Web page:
Danish Formula 4 has been growing in stature in recent years, and for 2022 it becomes a leading series for first-generation F4 racing. That means it’s attracted an international grid again, but kind of lost one star
There have been some big names, and big talents, that have come through Danish Formula 4 since its creation in 2017. In the inaugural season there was future IndyCar racer Christian Lundgaard, Indy Lights frontrunners Christian Rasmussen and Danial Frost and Formula 2 driver Frederik Vesti, and over the last two years there’s been a lot of eyes on the super young rivalry between second-generation racers Emmo Fittipaldi, Juju Noda and Noah Stromsted.
But that trio had to play second fiddle through 2021 to Formula 5 racer Mads Hoe. The self-run driver has been in Danish F4 since 2017, spending all but 24 of his 79 starts in the older and less powerful F5 machinery. Yet he’s claimed 10 overall wins, two poles and 35 podiums in that time in addition to his 36 wins and 43 podiums in class.
During that time he didn’t just run himself, as Mads Hoe Motorsport ran a second F5 car part-time in 2018, fielded one full-time car and one part-time entry in F5 a year later while Hoe himself was on a sojourn to driving in F4, and during the COVID-19 pandemic expanded further. In 2020 there were three F5 cars and one F4 part-timer, and last year that part-time entry switched to being in F5. But motorsport will have a decreased presence in Hoe’s life in 2022, as as the reigning overall champion retires from racing and starts the 2022 season running just his sister Mille.
“The decision was actually fairly easy to make,” Hoe tells Formula Scout of his retirement after the pre-event test day at Padborg Park for this weekend’s season opener. “My dad and I had some very long conversations about my future and my possibilities in racing and my professional career outside motorsports.
“The result always ended up the same; that I have reached an age where I need to focus on the future, that’s securing the best outcome.
“For me web development was the best opportunity, because that I’m almost too old to reach anything in motorsport and that I don’t have the budget to move forward.”
Hoe entered motorsport like most young drivers do, as a parent-and-child operation in karting, and the family team was just that until Hoe moved into single-seater racing in what was then Danish Formula Ford.
“The team got a bit bigger when we started competing in FFord, where some of my dad’s friends came to help preparing the car. Including myself, we started out with three people working on the car during the race weekends – my mum always prepared all the food from home and my sister started as a watcher, so they aren’t counted.
“In the beginning it was very easy, because I was the only driver, but it got worse haha.”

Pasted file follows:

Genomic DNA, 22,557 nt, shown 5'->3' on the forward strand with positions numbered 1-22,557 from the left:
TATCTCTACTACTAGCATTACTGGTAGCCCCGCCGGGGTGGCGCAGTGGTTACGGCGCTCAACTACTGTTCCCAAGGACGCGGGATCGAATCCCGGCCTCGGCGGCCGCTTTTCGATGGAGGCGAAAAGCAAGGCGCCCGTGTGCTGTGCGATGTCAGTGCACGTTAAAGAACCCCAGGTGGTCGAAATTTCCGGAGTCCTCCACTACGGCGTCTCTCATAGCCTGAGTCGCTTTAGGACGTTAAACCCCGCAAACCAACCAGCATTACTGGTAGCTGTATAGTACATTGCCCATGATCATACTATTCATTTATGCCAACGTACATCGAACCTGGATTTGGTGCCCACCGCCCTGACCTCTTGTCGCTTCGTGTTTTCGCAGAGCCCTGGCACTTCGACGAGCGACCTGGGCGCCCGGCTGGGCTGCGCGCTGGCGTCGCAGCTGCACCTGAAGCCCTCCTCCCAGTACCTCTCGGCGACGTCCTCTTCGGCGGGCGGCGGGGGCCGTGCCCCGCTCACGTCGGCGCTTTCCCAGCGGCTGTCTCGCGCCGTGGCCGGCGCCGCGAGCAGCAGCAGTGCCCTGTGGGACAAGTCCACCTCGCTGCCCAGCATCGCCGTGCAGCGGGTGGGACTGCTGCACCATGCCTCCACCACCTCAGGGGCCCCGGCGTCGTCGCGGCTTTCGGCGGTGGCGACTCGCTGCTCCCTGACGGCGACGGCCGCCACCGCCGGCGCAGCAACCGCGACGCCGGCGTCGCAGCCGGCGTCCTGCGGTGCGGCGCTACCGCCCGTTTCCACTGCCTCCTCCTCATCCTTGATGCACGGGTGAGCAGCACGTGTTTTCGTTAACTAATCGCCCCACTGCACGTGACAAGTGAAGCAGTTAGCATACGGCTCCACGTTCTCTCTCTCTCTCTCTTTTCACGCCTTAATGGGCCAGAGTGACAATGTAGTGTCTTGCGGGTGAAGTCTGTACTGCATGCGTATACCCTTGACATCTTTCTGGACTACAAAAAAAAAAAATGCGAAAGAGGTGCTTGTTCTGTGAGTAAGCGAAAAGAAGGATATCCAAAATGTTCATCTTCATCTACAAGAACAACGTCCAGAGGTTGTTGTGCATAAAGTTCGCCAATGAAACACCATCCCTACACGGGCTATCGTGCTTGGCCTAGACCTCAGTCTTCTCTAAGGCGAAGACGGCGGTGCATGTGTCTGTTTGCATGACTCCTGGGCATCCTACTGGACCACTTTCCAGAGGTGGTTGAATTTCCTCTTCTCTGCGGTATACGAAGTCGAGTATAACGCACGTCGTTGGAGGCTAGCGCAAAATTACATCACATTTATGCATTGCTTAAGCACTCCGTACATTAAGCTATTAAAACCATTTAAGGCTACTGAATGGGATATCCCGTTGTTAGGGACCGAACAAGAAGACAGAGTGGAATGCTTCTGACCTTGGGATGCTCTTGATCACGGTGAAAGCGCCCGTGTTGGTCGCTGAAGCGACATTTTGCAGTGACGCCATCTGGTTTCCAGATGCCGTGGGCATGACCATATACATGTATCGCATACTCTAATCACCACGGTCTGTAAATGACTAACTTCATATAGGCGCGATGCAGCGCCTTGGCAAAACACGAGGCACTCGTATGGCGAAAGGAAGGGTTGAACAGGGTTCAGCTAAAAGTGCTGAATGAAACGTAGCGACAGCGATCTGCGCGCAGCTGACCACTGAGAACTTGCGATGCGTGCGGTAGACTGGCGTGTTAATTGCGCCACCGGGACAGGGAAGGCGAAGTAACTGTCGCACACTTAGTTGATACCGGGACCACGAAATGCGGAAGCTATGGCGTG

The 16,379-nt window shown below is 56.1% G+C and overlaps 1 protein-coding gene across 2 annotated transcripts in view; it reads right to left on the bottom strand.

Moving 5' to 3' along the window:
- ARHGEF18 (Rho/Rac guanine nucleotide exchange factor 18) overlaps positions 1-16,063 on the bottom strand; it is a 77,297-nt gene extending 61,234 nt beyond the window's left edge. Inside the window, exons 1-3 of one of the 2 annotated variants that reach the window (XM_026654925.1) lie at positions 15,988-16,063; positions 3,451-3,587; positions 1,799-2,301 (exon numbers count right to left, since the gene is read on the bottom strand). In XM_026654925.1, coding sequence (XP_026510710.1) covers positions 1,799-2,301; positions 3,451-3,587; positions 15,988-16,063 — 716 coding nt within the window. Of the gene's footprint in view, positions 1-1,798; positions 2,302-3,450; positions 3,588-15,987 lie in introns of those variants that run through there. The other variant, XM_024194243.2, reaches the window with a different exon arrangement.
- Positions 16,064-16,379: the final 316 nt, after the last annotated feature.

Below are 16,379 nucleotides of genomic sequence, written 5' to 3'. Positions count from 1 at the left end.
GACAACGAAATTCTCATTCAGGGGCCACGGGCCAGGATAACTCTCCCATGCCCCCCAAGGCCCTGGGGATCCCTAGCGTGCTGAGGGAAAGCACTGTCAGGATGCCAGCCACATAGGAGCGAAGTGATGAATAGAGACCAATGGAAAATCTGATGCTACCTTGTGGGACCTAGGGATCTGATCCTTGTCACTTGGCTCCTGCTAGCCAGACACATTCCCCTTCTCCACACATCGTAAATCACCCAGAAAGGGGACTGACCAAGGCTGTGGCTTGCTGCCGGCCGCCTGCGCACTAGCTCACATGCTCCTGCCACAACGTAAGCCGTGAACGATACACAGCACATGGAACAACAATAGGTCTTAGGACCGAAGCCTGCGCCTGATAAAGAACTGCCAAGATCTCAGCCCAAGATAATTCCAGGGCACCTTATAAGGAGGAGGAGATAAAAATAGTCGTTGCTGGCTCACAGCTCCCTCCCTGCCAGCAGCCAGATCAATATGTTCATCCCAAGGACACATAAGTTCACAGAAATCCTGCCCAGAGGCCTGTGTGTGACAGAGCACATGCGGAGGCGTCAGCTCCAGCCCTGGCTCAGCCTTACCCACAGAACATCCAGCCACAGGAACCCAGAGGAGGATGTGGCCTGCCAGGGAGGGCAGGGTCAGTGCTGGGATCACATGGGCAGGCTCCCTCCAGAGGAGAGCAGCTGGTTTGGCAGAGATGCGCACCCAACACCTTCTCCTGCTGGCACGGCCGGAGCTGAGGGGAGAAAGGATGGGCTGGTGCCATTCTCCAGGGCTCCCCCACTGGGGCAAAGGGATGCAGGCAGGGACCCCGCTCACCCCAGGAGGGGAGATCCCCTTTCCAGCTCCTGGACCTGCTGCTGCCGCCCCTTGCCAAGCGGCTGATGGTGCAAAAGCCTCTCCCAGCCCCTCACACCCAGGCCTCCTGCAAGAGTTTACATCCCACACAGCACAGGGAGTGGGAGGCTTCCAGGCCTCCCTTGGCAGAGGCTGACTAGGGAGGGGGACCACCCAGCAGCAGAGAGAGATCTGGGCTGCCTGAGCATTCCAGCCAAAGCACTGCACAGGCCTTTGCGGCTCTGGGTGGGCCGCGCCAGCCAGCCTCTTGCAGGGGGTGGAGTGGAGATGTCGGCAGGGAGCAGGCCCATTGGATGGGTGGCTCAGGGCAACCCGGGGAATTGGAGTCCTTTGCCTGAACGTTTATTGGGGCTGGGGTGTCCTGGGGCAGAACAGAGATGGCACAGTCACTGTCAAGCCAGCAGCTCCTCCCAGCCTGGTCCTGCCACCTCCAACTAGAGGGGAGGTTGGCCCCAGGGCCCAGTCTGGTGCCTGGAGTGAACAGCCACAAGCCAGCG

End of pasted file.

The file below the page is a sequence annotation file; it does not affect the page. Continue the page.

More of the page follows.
When the only responsibility was himself, “it was very easy in the beginning” for Hoe to be team boss and driver, but that’s all changed in recent seasons.
“The past three years has been rough – with two or three other drivers in the team I really needed to get my things in the right places,” Hoe explains.
“I was debriefing with the other drivers, coaching them to drive the cars and helping their mechanics with the set-up based on the debrief. I often completely forgot about my own car, so I was basically driving with the same set-up every weekend. My father took a lot of responsibility too – We were helping each other a lot during the weekends.”
Hoe’s time in the driver’s seat began two years prior to F4’s arrival in Denmark, with existing grids merging rather than one class replacing another, and his FFord rivals included other big-name stars such as sportscar racer Frederik Schandorff.
“The level of competition was great back then, just look at Frederik now, still an amazing driver,” Hoe says. “Before F4 arrived, FFord was the only open-wheel series in Denmark, besides the classics, so it was very popular.
“We have looked at UK [FF1600] so many times and really considered competing in some races in the monoposto – so who knows, you might see me one day.”
A quirk of Hoe’s career in FFord/F5 car is that the records show him as having driven more cars than he actually did. Check his career results now and it will show he started FFord in a Mygale SJ07, but that wasn’t the case.
“It’s actually a funny story: we couldn’t read the serial number on my first car, so because of the updates that it had, we guessed that it was a SJ07,” Hoe explains. “The second year I was driving we got the frame repainted and the we saw, that it was actually a SJ03 car.
“After 2016 I needed a break from racing, that’s why I only competed in the last two races of that season, but I came back with new energy and a positive mindset, so I was a lot faster than I had ever been, and then it helped that we finally got a proper set-up for the car,” he laughs.